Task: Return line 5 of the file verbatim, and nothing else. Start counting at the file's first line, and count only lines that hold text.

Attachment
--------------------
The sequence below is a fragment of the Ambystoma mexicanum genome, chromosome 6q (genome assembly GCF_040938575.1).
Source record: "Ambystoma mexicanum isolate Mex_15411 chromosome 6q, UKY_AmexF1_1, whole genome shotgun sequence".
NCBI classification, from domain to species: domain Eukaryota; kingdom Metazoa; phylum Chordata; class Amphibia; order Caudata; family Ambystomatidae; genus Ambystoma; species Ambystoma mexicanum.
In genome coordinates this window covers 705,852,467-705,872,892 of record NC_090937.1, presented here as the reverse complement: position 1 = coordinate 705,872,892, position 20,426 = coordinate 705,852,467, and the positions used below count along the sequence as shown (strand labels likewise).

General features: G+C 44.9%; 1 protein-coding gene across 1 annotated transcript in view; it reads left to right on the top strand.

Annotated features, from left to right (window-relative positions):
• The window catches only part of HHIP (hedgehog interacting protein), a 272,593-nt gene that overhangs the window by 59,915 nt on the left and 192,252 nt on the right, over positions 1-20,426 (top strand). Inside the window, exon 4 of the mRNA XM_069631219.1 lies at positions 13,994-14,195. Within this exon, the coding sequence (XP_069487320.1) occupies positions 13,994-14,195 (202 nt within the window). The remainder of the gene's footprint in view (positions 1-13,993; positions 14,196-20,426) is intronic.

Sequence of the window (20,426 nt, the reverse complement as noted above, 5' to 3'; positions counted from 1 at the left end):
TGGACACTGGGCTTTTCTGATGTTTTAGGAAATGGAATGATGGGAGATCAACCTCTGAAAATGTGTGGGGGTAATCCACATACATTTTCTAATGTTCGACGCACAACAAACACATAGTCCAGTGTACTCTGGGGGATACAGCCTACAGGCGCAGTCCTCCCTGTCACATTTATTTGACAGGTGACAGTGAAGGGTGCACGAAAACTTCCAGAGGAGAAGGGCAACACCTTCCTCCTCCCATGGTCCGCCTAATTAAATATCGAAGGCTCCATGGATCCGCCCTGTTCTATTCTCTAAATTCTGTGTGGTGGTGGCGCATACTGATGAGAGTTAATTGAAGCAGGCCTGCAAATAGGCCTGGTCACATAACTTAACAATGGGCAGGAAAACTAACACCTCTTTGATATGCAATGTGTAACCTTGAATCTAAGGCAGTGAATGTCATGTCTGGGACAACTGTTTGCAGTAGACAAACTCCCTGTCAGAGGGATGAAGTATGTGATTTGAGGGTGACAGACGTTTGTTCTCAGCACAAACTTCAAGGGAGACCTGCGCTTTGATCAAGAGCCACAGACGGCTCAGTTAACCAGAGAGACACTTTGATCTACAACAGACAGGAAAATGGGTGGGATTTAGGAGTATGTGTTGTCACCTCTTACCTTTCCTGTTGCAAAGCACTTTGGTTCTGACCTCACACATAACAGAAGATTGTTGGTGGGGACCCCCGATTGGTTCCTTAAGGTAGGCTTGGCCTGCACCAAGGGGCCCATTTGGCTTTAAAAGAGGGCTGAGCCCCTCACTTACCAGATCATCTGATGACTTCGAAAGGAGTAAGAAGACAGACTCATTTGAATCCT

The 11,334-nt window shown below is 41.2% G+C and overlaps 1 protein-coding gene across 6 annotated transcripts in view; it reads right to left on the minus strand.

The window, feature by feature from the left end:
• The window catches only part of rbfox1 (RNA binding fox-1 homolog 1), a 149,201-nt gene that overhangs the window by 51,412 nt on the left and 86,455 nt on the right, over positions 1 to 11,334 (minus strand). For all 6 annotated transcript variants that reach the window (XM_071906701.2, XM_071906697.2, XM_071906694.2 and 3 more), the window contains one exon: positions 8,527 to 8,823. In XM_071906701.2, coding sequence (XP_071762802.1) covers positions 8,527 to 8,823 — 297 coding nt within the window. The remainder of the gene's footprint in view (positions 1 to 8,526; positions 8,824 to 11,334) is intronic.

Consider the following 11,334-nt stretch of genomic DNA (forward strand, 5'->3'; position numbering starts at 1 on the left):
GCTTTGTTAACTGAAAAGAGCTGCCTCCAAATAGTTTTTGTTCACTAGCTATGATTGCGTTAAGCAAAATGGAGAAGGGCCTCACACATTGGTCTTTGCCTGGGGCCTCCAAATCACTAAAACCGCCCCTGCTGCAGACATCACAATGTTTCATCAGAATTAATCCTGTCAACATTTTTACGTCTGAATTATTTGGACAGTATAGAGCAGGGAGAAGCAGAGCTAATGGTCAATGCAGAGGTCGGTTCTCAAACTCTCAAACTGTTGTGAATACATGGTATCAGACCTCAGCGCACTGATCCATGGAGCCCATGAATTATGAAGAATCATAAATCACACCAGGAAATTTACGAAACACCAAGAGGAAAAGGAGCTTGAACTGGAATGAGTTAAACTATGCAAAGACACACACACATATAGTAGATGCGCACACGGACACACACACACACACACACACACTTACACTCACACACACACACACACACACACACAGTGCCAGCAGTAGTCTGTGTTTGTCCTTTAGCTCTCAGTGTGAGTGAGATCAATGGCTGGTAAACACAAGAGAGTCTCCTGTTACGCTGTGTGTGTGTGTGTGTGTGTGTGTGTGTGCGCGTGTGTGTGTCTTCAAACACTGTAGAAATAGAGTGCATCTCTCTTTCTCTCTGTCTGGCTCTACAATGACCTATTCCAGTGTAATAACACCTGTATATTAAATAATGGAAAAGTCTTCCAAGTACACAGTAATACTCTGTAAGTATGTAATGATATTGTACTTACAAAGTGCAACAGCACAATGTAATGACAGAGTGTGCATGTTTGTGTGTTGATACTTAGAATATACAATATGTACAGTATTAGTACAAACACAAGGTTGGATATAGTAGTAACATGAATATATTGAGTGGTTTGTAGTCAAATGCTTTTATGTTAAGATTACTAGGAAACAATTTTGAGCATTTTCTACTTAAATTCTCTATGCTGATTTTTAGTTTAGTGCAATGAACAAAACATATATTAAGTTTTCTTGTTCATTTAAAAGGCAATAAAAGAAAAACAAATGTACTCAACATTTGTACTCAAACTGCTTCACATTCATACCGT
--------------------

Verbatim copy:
General features: G+C 44.9%; 1 protein-coding gene across 1 annotated transcript in view; it reads left to right on the top strand.